Ultralight Bug Out Bags – Lighten your load

Carrying a heavy backpack can be a real pain in the BACK!

The last thing you need in a bug out situation is to be carrying any unnecessary weight. When it comes to Bug Out Bags, I take a minimalist approach to what I carry, and tend to use a lot of lightweight hiking gear.

Six ideas to cut down the weight in your Bug Out Backpack

Heavy Backpack loaded with Gear

Break out the scale

When I’m light hiking, I rarely carry over 15 pounds of gear, including my food and water. It may sound a little crazy, but I actually calculate how much each piece of gear weighs on paper before I ever add it to my pack.  Trust me, when you’re a couple days into a long distance thru-hike you will be wishing you would have put a little bit more thought into your packs weight.

Pick backpacking gear that is multipurpose

To cut your packs weight try to select gear that can be used in a number of situations. Items like Bandanas and tarps are great multipurpose pieces of gear that are not only lightweight, but can be used in a variety of survival scenarios.

Shed those ounces….

Ultralight hikers are notorious for going to extremes to shave off even a few ounces from their packs weight. From drilling holes in equipment to removing tags, patches and other emblems from their gear, light hikers will do just about anything to shed those extra ounces!

While some of the things they do may seem extreme, every little ounce eventually adds up.

Don’t forget the actual Pack!

One thing that’s often overlooked when trying to cut pack weight is the actual weight of the backpack. Ultralight backpacks have gotten so light that you can often shave over 5 pounds from your total weight, just by switching to an ultralight pack.

Ditch the tent

If you’re carrying a tent, you can cut your weight in half or more by switching to a tarp and hammock setup. While you can save even more weight by ditching the hammock, I like to carry one in certain areas of the country. They are a great for keeping you off the ground, and away from dangerous little critters.

Carry Less Water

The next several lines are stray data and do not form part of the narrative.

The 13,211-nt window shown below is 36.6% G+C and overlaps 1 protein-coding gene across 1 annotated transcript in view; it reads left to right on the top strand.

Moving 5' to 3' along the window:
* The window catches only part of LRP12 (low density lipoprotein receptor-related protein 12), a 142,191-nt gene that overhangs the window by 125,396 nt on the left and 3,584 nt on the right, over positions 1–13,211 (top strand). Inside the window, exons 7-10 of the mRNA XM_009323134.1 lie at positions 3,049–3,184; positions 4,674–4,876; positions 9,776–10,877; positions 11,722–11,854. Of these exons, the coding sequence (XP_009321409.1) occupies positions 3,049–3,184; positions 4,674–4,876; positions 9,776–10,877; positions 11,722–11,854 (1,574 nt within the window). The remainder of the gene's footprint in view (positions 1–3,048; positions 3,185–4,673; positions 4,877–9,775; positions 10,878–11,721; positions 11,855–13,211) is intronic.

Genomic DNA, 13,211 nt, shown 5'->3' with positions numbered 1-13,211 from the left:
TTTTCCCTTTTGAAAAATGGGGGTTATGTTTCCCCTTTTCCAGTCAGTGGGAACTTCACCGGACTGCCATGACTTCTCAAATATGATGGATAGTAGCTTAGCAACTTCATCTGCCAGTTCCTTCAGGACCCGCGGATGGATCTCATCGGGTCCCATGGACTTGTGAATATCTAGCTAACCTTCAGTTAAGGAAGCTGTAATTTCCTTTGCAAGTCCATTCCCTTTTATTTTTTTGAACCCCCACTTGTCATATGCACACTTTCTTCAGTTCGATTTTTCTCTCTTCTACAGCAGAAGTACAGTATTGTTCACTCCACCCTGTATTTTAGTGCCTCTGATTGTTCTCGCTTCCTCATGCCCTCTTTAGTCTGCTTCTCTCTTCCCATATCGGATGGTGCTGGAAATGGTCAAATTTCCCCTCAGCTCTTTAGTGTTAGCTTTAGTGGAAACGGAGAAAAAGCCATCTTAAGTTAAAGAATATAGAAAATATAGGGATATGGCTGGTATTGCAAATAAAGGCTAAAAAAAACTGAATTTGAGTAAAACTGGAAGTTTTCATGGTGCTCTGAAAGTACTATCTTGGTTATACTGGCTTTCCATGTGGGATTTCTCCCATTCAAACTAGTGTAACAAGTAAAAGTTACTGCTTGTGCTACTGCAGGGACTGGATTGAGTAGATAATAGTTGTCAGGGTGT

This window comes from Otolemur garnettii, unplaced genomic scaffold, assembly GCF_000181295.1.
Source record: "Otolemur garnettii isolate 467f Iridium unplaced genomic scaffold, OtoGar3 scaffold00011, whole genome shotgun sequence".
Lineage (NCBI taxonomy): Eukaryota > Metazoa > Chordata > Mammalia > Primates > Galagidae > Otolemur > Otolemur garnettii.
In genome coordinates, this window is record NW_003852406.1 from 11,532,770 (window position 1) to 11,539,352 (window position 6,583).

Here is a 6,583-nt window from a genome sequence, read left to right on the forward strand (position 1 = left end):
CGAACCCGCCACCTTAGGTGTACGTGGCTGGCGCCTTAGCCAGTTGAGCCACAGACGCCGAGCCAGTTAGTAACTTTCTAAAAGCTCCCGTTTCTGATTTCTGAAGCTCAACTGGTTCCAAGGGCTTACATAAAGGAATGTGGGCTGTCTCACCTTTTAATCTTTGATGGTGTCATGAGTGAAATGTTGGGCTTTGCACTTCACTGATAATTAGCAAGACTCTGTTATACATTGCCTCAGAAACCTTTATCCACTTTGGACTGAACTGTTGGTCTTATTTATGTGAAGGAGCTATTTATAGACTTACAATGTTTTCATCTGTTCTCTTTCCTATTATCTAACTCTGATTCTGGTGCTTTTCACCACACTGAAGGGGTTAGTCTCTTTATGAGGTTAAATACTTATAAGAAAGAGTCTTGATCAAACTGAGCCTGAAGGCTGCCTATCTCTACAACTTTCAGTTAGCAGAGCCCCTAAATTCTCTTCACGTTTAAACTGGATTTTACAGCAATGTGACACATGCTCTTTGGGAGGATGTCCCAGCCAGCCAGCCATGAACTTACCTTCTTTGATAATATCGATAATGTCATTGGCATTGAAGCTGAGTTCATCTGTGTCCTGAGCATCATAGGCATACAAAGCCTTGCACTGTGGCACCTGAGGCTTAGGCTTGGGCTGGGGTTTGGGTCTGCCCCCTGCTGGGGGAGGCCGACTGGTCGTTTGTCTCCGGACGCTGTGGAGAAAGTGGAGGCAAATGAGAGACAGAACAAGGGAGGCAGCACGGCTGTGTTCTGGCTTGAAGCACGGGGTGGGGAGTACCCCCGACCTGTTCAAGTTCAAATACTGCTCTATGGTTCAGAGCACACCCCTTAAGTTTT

klean kanteenA gallon of water weighs over 8 pounds. When hiking, I try to carry the least amount possible without running the risk of dehydration. When planning your bug out or evacuation routes, make sure you map out as many watering holes as possible. Knowing where you can find water can help you cut down on a significant amount of water weight.

I usually carry a hiking water filter, one full canteen and one empty one. The empty one allows me the option of carrying extra water if I’m in an area where water is scarce. It also serves the dual purpose of being able to cook food, or boil water over a campfire.

The canteen that I use is made by Klean Kanteen and is pictured on the left. They are one of the most well-made canteens that I’ve found, and are a great multipurpose survival item to carry. Click here to check them out on Amazon.

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19 Comments

  1. These are all very good ideas. I recently went through my bug out bags with the purpose of removing stuff but ended up adding to them! While I’m still relatively young and healthy I am less concerned with content weight but it does cross my mind as an important consideration. I figure that if I decide I can’t carry my bag any longer I’ll figure out what I REALLY don’t need. :)

  2. Big amens. Especially on the pack and the water. Although you don’t want to scrimp, these are 2 items that do rack up the pounds quickly.

    Another component that may be equally as big is load distribution…

    HOW and WHERE the weight is carried is almost just as important as how much.

    My all time favorite pack for a BOB is the USMC ILBE Corpsman Assault Pack. Although not an ultra lightweight pack, the load distribution is incredible. Never felt a better pack–including hiking packs. And because it’s an assault pack, it sits high off your butt (waist vs. hip), allowing you to be able to run/manuever if necessary.

  3. I had a platoon Sargent that said ” beware of lightweight gear, you might wind up with a hundred and fifty pounds of the stuff.” :-))

  4. I must say I disagree with the admonition to go light on water..

    Where do all predators hang to hunt? Watering Holes..

    Where will many of the panicked folk smart enough to make the first cut go?… Watering Holes.

    The ability to go where no one believes is possible or practical is a great advantage.

    You need to cache..

    Cached equipment as well as food and water means you do not carry everything on your back.. (Learn your land nav skills w/o a GPS) and write stuff down clearly (tired, injured, stressed?.. You may not find that cache you put only to memory.. (Of course you could practice ritualistic penile scarification like the aborigines do to remember where they CACHE water).. No? Ok write it down.

    You may not be able to access 2 of every three of your caches. (you may be going in another direction) A coyote may have dug up others.. That’s the way it goes.. So cache. cheap early, often and check em.

    Buy cached gear from 2nd hand stores, garage sales to keep down costs.

    What fits in a food safe 5 gallon bucket seems a good limit for each cache your accessing on foot.